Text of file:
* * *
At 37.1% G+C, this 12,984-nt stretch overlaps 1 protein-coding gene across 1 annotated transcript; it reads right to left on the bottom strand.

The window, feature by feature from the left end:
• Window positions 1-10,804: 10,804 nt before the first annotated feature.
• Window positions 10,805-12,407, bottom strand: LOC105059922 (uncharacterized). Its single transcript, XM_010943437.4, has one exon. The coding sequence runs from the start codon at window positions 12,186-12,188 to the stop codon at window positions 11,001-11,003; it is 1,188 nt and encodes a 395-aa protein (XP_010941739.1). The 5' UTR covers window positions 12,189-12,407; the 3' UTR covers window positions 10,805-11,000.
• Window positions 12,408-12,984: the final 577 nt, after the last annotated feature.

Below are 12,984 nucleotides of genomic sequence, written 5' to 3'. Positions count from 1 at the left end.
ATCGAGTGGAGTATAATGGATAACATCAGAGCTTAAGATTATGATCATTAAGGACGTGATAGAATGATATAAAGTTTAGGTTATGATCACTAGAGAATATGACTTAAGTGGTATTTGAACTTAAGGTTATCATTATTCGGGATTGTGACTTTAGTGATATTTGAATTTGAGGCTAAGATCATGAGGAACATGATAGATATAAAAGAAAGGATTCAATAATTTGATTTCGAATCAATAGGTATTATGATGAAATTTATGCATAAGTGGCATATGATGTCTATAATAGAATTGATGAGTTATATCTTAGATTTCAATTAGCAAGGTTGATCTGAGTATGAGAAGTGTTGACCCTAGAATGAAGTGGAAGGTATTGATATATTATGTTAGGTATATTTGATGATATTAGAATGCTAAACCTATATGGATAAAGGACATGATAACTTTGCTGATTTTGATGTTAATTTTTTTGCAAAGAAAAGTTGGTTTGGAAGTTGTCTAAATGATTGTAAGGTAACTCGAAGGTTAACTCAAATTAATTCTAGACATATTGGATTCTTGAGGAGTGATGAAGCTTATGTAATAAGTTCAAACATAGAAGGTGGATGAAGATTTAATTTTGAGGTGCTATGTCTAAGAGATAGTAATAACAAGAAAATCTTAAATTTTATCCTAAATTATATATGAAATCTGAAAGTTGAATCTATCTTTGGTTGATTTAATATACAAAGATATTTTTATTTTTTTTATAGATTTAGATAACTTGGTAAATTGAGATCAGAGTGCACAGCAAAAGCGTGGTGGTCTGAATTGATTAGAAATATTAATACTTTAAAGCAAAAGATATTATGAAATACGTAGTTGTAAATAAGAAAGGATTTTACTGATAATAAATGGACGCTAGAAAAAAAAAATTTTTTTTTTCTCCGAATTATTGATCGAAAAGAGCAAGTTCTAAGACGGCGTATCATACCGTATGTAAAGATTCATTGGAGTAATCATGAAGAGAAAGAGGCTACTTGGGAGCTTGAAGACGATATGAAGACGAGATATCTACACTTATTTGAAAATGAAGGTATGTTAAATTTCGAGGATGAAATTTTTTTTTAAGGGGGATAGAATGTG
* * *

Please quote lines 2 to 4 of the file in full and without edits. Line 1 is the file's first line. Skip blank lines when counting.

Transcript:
The window, feature by feature from the left end:
• Window positions 1-10,804: 10,804 nt before the first annotated feature.
• Window positions 10,805-12,407, bottom strand: LOC105059922 (uncharacterized). Its single transcript, XM_010943437.4, has one exon. The coding sequence runs from the start codon at window positions 12,186-12,188 to the stop codon at window positions 11,001-11,003; it is 1,188 nt and encodes a 395-aa protein (XP_010941739.1). The 5' UTR covers window positions 12,189-12,407; the 3' UTR covers window positions 10,805-11,000.